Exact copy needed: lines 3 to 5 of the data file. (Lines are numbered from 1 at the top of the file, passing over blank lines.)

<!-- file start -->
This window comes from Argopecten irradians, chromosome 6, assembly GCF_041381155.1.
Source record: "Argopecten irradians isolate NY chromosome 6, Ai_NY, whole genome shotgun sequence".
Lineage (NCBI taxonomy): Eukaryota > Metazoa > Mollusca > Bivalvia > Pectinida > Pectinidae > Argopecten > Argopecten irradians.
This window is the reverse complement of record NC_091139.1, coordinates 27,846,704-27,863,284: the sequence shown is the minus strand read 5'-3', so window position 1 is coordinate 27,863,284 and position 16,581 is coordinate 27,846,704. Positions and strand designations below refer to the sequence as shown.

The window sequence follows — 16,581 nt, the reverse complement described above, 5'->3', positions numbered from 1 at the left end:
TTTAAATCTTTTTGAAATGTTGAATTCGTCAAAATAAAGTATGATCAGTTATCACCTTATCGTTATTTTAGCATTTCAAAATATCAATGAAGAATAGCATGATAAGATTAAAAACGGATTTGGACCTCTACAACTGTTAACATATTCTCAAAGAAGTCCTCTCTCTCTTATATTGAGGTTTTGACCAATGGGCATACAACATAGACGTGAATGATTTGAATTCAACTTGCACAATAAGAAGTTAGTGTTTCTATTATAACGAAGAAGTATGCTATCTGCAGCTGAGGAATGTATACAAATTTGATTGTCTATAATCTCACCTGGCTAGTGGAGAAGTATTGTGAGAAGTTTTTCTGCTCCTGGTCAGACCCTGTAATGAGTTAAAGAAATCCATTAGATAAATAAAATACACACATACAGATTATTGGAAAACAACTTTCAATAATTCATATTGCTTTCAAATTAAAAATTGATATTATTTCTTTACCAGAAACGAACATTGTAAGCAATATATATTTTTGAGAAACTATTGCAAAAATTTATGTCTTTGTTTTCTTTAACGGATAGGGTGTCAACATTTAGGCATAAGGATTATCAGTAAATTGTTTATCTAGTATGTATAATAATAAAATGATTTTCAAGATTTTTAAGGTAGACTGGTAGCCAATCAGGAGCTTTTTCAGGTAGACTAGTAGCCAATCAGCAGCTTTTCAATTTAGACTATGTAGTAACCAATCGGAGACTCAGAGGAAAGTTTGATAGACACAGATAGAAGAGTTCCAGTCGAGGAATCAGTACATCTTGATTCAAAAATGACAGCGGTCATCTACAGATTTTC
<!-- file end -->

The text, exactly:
Lineage (NCBI taxonomy): Eukaryota > Metazoa > Mollusca > Bivalvia > Pectinida > Pectinidae > Argopecten > Argopecten irradians.
This window is the reverse complement of record NC_091139.1, coordinates 27,846,704-27,863,284: the sequence shown is the minus strand read 5'-3', so window position 1 is coordinate 27,863,284 and position 16,581 is coordinate 27,846,704. Positions and strand designations below refer to the sequence as shown.

The window sequence follows — 16,581 nt, the reverse complement described above, 5'->3', positions numbered from 1 at the left end: